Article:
Our darling Mediterranean herb (Rosmarinus, which translates from the Latin to “dew of the sea” — so romantic!) is, in fact, a bit temperamental. It needs good drainage and does not like to be too wet. It needs good air circulation (which can be a problem inside), but it doesn’t love being battered about by strong cold winds. Inside, it is susceptible to powdery mildew, which can make your plant look like it has dandruff, and worse, like its hair is falling out when the brown brittle needles fall to the ground. A spray of baking soda, water, and a few drops of liquid soap can keep powdery mildew from spreading if you catch it early, but start by keeping the plant away from forced air heating and in a cool, sunny spot like a porch. Also, it can get pot-bound and should be transplanted to a bigger pot each year.

With rosemary being so persnickety, you might think, why bother to fuss with it at all in winter — why not just grow it as an annual in the summer?

Because winter is rosemary’s season in the kitchen.

Ironically, the powerful oils in rosemary can overwhelm many delicate summer dishes (the exception is most anything grilled), but they provide just what’s needed to cut through the richness of a roast pork loin, to brighten the flavor of a pot of beans or a winter soup. The magic trio of rosemary, lemon and garlic is a roast chicken’s best friend. Braised chicken loves rosemary, black olives, red wine or vinegar, and some of those put-up summer tomatoes. A leg of lamb roasted on a bed of rosemary and studded with slivers of garlic is perfection. (And this from the vegetarian.)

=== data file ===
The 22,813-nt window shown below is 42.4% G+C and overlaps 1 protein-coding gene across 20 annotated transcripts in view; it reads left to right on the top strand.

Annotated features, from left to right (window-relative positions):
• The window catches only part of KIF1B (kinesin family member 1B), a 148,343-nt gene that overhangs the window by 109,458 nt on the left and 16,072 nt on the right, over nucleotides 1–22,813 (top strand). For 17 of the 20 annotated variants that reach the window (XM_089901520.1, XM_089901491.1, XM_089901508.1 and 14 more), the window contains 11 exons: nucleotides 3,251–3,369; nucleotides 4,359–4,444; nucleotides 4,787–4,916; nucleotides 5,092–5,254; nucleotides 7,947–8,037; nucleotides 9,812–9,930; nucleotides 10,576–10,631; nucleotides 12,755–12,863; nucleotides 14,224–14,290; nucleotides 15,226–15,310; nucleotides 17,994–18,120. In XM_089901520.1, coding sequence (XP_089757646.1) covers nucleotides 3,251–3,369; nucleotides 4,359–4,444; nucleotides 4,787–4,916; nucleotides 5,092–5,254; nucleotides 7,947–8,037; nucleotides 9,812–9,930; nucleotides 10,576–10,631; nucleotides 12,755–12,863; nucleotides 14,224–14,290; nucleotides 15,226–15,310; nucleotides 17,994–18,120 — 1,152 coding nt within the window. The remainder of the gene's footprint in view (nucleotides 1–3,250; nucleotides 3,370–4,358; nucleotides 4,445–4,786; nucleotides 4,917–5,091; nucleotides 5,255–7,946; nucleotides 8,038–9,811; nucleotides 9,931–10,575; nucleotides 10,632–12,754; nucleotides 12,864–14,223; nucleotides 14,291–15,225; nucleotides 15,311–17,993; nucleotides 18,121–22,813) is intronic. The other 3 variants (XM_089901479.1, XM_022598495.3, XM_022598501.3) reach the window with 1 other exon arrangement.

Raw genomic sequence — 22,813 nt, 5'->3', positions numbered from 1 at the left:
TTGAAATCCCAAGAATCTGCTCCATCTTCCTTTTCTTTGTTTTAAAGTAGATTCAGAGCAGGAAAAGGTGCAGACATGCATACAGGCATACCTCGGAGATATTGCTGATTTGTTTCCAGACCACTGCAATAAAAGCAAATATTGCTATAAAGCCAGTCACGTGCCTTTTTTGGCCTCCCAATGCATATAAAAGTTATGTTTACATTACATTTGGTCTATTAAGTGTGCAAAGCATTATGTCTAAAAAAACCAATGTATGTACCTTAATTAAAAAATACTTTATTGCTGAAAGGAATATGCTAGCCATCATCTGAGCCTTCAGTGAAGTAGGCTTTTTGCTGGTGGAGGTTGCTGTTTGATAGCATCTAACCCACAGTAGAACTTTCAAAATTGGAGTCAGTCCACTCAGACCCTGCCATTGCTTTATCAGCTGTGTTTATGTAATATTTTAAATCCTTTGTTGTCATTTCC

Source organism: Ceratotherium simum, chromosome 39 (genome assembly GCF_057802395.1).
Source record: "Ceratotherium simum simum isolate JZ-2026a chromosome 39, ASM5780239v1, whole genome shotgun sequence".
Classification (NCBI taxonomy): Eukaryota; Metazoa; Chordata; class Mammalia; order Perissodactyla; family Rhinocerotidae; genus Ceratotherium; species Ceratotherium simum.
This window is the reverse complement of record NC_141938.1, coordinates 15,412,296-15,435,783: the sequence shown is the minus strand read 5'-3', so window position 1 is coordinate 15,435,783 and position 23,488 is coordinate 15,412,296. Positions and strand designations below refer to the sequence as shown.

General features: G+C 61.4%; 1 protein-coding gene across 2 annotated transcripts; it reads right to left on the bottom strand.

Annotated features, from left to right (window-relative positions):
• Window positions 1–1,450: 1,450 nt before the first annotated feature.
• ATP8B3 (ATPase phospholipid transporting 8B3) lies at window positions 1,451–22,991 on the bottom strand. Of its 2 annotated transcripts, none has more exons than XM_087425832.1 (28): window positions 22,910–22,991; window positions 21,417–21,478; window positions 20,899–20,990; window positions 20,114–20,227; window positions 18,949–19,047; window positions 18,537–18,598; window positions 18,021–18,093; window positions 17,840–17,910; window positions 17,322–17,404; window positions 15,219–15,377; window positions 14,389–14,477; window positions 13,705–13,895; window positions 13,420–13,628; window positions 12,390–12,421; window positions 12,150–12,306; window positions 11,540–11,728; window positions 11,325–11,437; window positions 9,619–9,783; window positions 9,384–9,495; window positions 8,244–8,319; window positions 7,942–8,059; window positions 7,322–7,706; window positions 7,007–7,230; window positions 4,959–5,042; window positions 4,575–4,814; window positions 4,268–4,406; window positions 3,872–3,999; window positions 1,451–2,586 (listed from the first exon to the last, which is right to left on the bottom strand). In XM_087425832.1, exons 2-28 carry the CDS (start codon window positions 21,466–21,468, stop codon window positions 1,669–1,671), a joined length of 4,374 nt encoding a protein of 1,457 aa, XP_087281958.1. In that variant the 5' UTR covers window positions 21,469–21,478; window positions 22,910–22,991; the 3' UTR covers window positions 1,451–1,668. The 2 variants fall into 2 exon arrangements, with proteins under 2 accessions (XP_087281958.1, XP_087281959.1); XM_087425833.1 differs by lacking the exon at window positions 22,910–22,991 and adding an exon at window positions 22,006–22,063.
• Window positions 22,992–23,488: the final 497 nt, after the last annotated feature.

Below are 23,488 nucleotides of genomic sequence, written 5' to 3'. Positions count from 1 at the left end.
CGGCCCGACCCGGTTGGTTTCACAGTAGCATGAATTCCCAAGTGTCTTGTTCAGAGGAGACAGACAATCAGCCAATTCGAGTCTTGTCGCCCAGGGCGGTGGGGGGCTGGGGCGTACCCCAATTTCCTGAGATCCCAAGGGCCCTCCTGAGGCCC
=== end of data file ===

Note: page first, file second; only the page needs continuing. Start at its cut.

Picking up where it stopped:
And for vegetable lovers, what is a pan of roasted potatoes without chopped fresh rosemary? (If you, for any reason, doubt the affinity of rosemary for potatoes, go buy yourself a bag of rosemary-sea salt French fries from the Food Truck, outside the Home Port restaurant and at the Airport Business Park this winter, as well as the Winter Farmers’ Market on Saturdays.) Or roasted cauliflower, for that matter. Rosemary is one of the few herbs that can stand up to the heat of the oven and come out with a bit of fragrance intact, so it’s a no-brainer to add interest to a weeknight mix of whatever vegetables you’d like to roast. It pairs especially well with the earthiness of mushrooms too. (One tip: use a very sharp knife to chop rosemary; a dull blade will just bruise it, causing the oils to become bitter. You don’t need to pulverize rosemary to release the oils — just chop it roughly.)

You can make a quick infused oil by heating chopped rosemary, olive oil, and a few red pepper flakes until just simmering. (Store in the fridge for about a week). Or make a rosemary compound butter with minced olives and orange zest. Use it to stuff under the skin of a chicken, top a seared steak, or to toss with sautéed veggies.

One of my favorite reasons for keeping a pot of rosemary inside during the winter is to have the option of cutting a short sprig or two (without spending $4 at the grocery) to throw into a dish of slow-sautéed vegetables (like this slow-sauteed green beans with shiitakes and prosciutto). As the vegetables slowly brown and get meltingly tender, the rosemary sprigs give off a gentle bit of flavor.

If all that isn’t enough for you, keep in mind that rosemary has been found to help improve memory and concentration, to relieve muscle aches, to decrease inflammation, and to have both antiseptic and antibacterial properties. In aromatherapy, it is used to relieve stress. Now I know why I held on to my plant so dearly all those years.